In the traditional view, NADPH oxidase is the major source of neuronal ROS generation, causing cell death in hypoglycemia, as well as in anoxia and reoxygenation (Abramov et al.2007; Suh et al.2007). However, our results show that mitochondria-derived ROS production is a major source of ROS at the first 3-h hypoxic in the present of zinc (Fig. 3). Furthermore, our results show that mitochondrial-target antioxidant decreased zinc-induced hypoxic primary astrocytic death while NADPH-oxidase inhibitor had much lesser effect in preventing zinc-induced cell death (Fig. 4). These findings imply that mitochondria-derived, but not NADPH-initiated ROS production is a major source of ROS generation in early ischemia, and thus is a major contributing factor to the brain damage during early ischemic stroke. This is consistent with our recent report that mitochondrial ROS production is dominant at 6 h after reperfusion in stroke rats (Zhao et al.2018b). Interestingly, our published study has also shown that NADPH-initiated ROS is the major source of ischemia/reperfusion-induced ROS, especially after 24 h reperfusion, which corroborates the traditional view (Zhao et al.2018b). Together, these diverse findings reveal that the major sources of ROS production, whether NADPH, mitochondrial or others, are dependent on the ischemic and/or reperfusion time.

Mitochondria generating massive of ATP and limiting the production of ROS are necessary for maintaining cellular homeostasis and function. However, mitochondria can promote cellular death by releasing pro-apoptotic factors such as cytochrome C and apoptosis inducing factor (AIF) under stress. Mitochondrial disorder is thought as a key incident in numerous neurodegenerative diseases, including stroke (Nicholls and Budd 2000; Zamzami and Kroemer 2001). It was proved that zinc blocks the cellular energy generation through disruption of mitochondria function (Dineley et al.2003). One report shows that zinc may concentrate at the bc1 complex and inhibit electron transport there (Berry et al.2000). However, the relationship between zinc and mitochondria after ischemia is unclear. We first noticed, in this study, that zinc and mitochondria are colocalized in hypoxic astrocytes (Fig. 5). By measuring zinc level in the isolated mitochondria, we demonstrated that zinc is accumulated in mitochondria (Fig. 6), which provides direct evidence on the interaction of zinc and mitochondria in acute hypoxic astrocytes. Although our earlier reports have shown that zinc accumulates intracellularly in hypoxic astrocytes (Pan et al.2013; Pan and Liu 2016), the present study zoomed in on mitochondria, and found that the zinc accumulation is intra-mitochondrial. This is the first evidence for locating the accumulated intracellular zinc at an organelle in the hypoxic astrocytes, which helps us to better understand how zinc causes hypoxic cellular damage. Furthermore, by assessing the membrane potential of mitochondria, we found zinc significantly decreased membrane potential and altered the morphology (Fig. 7) of mitochondria in hypoxic astrocytes. Since mitochondrial membrane potential depression is the reason of ROS release from mitochondria, our results suggest that ROS in acute hypoxic astrocytes is caused by zinc-induced mitochondria dysfunction. Findings from the present study and our reports reveal a mechanism of ischemic stroke-induced brain damage that ischemia induces an increase of intracellular zinc, which causes mitochondrial dysfunction, leading to ROS generation and brain damage. This zinc-mitochondria-ROS pathway is likely a key mechanism of zinc-induced astrocytic death following ischemia.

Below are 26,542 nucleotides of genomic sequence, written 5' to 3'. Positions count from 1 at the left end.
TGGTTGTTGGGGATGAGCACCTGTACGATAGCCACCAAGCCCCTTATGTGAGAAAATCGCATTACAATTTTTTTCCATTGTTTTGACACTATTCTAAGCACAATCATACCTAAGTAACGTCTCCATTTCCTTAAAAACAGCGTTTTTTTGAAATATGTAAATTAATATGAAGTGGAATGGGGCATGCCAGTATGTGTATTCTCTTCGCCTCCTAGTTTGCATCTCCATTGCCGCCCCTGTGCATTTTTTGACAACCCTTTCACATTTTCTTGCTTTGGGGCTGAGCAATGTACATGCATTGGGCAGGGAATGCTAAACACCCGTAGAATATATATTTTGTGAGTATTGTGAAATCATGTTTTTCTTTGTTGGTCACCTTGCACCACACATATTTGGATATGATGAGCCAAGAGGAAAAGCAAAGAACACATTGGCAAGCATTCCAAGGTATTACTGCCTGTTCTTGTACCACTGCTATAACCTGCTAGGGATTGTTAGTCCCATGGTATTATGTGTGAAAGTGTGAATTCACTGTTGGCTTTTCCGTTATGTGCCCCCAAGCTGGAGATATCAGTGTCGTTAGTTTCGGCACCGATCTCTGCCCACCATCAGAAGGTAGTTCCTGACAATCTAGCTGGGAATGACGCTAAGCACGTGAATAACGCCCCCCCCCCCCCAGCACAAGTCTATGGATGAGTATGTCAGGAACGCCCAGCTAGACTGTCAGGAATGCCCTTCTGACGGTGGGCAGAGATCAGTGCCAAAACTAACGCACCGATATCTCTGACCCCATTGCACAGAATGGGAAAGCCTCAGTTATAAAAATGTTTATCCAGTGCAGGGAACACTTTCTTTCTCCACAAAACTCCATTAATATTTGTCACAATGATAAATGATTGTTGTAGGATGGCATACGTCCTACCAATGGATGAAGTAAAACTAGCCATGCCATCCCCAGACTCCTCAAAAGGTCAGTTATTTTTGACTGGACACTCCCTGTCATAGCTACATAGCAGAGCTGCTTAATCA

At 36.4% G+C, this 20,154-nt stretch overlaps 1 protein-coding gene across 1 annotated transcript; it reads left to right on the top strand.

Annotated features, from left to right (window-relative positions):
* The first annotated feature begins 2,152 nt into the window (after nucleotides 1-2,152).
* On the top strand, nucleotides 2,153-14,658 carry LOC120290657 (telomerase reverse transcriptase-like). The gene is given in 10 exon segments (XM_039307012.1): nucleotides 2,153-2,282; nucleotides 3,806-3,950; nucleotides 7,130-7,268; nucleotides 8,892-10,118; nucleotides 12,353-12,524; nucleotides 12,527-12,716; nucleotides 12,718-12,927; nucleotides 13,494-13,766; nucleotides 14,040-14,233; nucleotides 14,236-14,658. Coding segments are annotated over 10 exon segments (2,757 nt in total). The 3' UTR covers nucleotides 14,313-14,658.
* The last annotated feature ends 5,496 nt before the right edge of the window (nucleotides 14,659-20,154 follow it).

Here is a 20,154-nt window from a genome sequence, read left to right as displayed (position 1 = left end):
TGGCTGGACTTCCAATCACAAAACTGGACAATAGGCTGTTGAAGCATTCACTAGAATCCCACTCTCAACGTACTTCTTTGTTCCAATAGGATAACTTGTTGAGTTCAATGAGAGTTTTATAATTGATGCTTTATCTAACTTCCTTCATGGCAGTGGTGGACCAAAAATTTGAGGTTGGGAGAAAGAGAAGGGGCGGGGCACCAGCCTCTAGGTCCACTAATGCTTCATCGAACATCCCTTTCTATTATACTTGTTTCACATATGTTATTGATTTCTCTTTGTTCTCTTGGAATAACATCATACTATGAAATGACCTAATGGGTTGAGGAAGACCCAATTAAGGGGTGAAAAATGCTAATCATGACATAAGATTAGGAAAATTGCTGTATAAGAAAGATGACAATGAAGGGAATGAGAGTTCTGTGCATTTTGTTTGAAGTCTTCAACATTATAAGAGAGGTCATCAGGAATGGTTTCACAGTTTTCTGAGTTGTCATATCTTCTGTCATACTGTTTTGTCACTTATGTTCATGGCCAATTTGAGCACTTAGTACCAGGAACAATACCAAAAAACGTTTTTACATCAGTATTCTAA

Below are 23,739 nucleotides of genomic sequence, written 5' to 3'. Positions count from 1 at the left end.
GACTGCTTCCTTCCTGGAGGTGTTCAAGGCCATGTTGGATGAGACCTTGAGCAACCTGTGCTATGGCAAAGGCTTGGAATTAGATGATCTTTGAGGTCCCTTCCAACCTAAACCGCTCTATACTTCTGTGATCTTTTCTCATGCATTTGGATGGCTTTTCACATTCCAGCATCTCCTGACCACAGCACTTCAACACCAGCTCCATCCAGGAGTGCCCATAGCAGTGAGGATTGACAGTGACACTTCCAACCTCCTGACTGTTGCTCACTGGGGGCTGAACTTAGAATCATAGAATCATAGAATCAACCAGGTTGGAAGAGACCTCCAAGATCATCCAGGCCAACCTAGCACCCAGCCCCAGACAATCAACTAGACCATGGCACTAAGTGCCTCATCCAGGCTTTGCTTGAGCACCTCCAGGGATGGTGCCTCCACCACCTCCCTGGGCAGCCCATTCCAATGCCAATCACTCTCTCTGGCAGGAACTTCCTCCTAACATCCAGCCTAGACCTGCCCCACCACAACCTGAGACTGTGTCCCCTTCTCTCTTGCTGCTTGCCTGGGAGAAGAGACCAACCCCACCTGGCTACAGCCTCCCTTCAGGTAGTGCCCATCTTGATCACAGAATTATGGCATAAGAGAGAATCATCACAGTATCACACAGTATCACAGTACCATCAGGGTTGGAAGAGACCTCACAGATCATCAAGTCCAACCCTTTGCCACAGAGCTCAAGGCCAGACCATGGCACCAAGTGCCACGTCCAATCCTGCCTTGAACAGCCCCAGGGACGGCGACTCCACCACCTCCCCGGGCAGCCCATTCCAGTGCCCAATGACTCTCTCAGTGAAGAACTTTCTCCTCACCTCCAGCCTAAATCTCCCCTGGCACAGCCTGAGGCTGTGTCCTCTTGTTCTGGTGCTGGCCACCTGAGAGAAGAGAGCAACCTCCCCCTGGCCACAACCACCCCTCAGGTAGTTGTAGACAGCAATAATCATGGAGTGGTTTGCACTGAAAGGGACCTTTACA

Dulbecco’s-modified Eagle’s medium (DMEM), antibiotic–antimycotic solution, fetal bovine serum (FBS), were purchased from Thermo Fisher. Diphenyleneiodonium chloride (DPI), pramipexole dihydrochloride (PPD), manganese (III) tetrakis (1-methyl-4-pyridyl) porphyrin (MnTMPyP), and zinc chloride were purchased from Sigma-Aldrich.


Primary culture of cortical astrocytes

Nowadays, astrocytic injury and death after ischemic brain has gained more and more attention. Reports show that astrocytes can dead before neurons (Liu et al.1999; Petito et al.1998). Primary astrocytes were collected from the Sprague–Dawley rats’ cortices as described previously (Kim et al.2010). Briefly, the brains of postnatal day 1 rats were immediately isolated after decapitation. After removing blood vessels and meninges, the forebrains were placed and chopped in DMEM (Thermo Fisher Scientific, USA). After that, the minced tissue was trypsinized in 0.05% trypsin (Thermo Fisher Scientific, USA) at 37 °C for 30 min, which was stopped by adding 10% (v/v) FBS (Thermo Fisher Scientific, USA) in DMEM. Astrocytes were isolated by passing the dissociated tissue through a 40 μmol/L strainer. At last, astrocytes were seeded at a density of 1.5 × 105 cells/cm2 in growth medium (90% Dulbecco’s Modified Eagle medium containing 10% FBS, and 4.5 g/L glucose). The astrocytes were cultured in incubator at 37 °C with 95% air/5% CO2. Somewhere in this manuscript, you need to justify why you used astrocytes, not neurons, to conduct this study.